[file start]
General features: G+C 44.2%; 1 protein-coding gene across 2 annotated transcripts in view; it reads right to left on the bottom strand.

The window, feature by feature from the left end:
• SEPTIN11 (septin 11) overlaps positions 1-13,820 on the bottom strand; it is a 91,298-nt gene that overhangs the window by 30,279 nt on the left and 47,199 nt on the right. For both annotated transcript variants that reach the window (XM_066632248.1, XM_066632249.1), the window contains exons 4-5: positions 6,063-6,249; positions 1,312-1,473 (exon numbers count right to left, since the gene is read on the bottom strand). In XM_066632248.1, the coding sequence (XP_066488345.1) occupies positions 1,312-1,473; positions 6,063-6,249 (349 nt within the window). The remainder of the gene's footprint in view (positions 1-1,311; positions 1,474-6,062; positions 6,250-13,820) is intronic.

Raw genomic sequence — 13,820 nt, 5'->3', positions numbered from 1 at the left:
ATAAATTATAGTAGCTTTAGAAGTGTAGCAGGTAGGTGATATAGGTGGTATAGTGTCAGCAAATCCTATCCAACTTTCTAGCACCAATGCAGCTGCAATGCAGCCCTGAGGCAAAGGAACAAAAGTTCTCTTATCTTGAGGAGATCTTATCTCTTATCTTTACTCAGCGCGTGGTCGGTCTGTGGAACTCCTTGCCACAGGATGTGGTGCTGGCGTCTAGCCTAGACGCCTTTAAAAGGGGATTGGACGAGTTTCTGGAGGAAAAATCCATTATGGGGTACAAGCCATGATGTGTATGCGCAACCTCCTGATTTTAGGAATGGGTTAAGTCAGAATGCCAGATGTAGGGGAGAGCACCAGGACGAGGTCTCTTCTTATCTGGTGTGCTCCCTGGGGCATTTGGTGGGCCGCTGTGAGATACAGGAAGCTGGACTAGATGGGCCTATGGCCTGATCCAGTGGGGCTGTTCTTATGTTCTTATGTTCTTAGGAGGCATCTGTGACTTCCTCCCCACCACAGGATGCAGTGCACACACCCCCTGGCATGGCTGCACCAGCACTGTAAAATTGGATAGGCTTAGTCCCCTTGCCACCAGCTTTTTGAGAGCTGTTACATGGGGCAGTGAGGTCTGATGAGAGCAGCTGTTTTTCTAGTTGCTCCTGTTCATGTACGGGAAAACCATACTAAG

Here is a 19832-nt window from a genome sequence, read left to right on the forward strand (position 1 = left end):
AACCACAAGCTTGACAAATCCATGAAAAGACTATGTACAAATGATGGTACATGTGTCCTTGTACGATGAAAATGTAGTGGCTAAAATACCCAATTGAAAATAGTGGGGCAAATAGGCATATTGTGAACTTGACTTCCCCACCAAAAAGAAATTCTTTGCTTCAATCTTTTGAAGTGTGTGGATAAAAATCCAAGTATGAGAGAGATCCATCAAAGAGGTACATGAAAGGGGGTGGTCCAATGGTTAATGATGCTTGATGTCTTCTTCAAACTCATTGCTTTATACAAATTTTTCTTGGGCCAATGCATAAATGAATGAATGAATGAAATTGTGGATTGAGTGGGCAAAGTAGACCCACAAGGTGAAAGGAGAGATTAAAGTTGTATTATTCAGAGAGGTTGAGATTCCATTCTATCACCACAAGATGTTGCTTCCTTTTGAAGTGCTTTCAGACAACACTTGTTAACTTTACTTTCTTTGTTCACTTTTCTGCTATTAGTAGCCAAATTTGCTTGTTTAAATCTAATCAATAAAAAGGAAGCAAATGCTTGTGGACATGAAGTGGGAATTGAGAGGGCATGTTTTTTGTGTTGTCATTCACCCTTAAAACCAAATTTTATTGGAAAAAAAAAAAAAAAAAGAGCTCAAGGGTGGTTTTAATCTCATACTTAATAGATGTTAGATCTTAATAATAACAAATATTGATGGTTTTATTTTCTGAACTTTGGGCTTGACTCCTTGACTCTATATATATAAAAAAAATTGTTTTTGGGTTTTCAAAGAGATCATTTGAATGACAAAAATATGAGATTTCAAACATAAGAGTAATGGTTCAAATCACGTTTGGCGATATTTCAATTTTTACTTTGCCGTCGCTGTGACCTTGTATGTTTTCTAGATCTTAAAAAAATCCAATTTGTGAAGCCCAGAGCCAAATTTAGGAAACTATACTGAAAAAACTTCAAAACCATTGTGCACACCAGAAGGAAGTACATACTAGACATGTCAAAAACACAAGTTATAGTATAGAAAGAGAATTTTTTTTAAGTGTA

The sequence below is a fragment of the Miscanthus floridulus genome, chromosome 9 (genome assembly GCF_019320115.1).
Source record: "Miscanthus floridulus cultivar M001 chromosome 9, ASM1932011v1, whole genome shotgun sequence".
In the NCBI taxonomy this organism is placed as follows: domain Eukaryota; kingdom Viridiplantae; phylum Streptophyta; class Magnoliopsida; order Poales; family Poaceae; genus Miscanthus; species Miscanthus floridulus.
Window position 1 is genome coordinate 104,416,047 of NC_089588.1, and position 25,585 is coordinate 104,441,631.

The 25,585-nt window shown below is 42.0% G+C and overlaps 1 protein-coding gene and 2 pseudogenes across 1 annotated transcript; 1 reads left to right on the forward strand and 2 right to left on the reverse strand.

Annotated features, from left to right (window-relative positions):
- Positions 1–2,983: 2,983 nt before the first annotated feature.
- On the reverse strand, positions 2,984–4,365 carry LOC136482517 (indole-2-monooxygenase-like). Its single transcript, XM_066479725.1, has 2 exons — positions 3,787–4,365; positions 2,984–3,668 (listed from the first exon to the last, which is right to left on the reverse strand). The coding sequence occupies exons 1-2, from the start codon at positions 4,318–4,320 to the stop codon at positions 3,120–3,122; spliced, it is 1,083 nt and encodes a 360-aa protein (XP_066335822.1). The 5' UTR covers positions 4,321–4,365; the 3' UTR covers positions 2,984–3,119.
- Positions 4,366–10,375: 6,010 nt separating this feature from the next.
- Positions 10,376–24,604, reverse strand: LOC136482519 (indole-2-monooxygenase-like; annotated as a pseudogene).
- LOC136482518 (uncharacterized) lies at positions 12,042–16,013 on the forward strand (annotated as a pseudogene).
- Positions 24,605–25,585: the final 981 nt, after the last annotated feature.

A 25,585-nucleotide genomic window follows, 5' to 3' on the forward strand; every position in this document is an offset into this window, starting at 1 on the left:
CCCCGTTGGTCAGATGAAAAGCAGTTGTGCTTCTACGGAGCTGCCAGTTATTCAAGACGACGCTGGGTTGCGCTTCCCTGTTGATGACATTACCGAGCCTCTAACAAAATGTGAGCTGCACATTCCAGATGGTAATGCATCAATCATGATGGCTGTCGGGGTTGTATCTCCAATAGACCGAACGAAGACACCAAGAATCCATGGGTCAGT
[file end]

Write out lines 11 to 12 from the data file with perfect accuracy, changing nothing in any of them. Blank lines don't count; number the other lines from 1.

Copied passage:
Window position 1 is genome coordinate 104,416,047 of NC_089588.1, and position 25,585 is coordinate 104,441,631.

The 25,585-nt window shown below is 42.0% G+C and overlaps 1 protein-coding gene and 2 pseudogenes across 1 annotated transcript; 1 reads left to right on the forward strand and 2 right to left on the reverse strand.